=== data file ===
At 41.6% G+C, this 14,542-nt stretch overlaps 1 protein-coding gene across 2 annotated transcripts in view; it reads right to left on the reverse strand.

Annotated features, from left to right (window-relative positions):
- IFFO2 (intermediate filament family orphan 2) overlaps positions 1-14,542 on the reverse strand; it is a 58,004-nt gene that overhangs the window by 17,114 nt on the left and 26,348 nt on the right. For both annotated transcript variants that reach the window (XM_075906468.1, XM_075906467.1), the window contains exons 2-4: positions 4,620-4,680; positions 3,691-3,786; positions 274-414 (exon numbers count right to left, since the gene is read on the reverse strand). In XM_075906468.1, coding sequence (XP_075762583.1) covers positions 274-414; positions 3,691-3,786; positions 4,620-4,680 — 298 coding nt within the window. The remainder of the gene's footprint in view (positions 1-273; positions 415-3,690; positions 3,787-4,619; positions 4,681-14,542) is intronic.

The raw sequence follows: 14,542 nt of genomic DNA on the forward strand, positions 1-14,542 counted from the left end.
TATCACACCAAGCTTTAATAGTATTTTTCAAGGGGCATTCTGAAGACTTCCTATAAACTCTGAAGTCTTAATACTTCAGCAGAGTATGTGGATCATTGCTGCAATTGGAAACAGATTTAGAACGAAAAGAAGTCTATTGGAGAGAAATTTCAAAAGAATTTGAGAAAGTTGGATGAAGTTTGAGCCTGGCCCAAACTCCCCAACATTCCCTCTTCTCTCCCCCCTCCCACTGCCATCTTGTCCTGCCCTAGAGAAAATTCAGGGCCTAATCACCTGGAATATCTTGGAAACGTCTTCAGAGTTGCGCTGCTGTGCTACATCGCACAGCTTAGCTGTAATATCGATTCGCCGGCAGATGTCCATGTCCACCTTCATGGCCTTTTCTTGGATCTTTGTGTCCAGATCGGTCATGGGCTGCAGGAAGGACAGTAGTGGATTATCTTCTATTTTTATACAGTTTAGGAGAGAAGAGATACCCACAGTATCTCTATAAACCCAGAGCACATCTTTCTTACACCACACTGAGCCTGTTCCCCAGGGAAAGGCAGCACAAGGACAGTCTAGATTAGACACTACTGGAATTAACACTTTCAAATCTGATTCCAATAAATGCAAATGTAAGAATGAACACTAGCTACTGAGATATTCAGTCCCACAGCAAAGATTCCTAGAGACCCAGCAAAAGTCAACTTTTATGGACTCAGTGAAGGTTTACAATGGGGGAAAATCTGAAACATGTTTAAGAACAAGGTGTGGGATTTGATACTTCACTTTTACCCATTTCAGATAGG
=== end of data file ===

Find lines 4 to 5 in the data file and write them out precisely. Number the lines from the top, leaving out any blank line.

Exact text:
The raw sequence follows: 14,542 nt of genomic DNA on the forward strand, positions 1-14,542 counted from the left end.
TATCACACCAAGCTTTAATAGTATTTTTCAAGGGGCATTCTGAAGACTTCCTATAAACTCTGAAGTCTTAATACTTCAGCAGAGTATGTGGATCATTGCTGCAATTGGAAACAGATTTAGAACGAAAAGAAGTCTATTGGAGAGAAATTTCAAAAGAATTTGAGAAAGTTGGATGAAGTTTGAGCCTGGCCCAAACTCCCCAACATTCCCTCTTCTCTCCCCCCTCCCACTGCCATCTTGTCCTGCCCTAGAGAAAATTCAGGGCCTAATCACCTGGAATATCTTGGAAACGTCTTCAGAGTTGCGCTGCTGTGCTACATCGCACAGCTTAGCTGTAATATCGATTCGCCGGCAGATGTCCATGTCCACCTTCATGGCCTTTTCTTGGATCTTTGTGTCCAGATCGGTCATGGGCTGCAGGAAGGACAGTAGTGGATTATCTTCTATTTTTATACAGTTTAGGAGAGAAGAGATACCCACAGTATCTCTATAAACCCAGAGCACATCTTTCTTACACCACACTGAGCCTGTTCCCCAGGGAAAGGCAGCACAAGGACAGTCTAGATTAGACACTACTGGAATTAACACTTTCAAATCTGATTCCAATAAATGCAAATGTAAGAATGAACACTAGCTACTGAGATATTCAGTCCCACAGCAAAGATTCCTAGAGACCCAGCAAAAGTCAACTTTTATGGACTCAGTGAAGGTTTACAATGGGGGAAAATCTGAAACATGTTTAAGAACAAGGTGTGGGATTTGATACTTCACTTTTACCCATTTCAGATAGG